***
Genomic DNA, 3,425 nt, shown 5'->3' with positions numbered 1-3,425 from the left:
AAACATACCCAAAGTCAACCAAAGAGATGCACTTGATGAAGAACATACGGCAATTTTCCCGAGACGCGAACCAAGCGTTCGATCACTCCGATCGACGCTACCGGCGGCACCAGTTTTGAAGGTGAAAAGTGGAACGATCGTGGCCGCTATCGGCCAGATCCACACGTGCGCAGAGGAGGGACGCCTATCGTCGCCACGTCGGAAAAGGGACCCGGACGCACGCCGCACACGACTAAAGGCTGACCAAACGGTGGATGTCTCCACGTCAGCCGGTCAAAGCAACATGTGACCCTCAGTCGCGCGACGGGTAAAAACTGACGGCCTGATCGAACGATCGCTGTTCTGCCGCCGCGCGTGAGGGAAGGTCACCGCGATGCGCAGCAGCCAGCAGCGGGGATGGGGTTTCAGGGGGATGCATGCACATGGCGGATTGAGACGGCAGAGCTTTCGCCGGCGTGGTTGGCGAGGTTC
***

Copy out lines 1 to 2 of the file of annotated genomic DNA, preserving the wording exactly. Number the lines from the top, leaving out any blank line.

Genomic DNA, 3,425 nt, shown 5'->3' with positions numbered 1-3,425 from the left:
AAACATACCCAAAGTCAACCAAAGAGATGCACTTGATGAAGAACATACGGCAATTTTCCCGAGACGCGAACCAAGCGTTCGATCACTCCGATCGACGCTACCGGCGGCACCAGTTTTGAAGGTGAAAAGTGGAACGATCGTGGCCGCTATCGGCCAGATCCACACGTGCGCAGAGGAGGGACGCCTATCGTCGCCACGTCGGAAAAGGGACCCGGACGCACGCCGCACACGACTAAAGGCTGACCAAACGGTGGATGTCTCCACGTCAGCCGGTCAAAGCAACATGTGACCCTCAGTCGCGCGACGGGTAAAAACTGACGGCCTGATCGAACGATCGCTGTTCTGCCGCCGCGCGTGAGGGAAGGTCACCGCGATGCGCAGCAGCCAGCAGCGGGGATGGGGTTTCAGGGGGATGCATGCACATGGCGGATTGAGACGGCAGAGCTTTCGCCGGCGTGGTTGGCGAGGTTC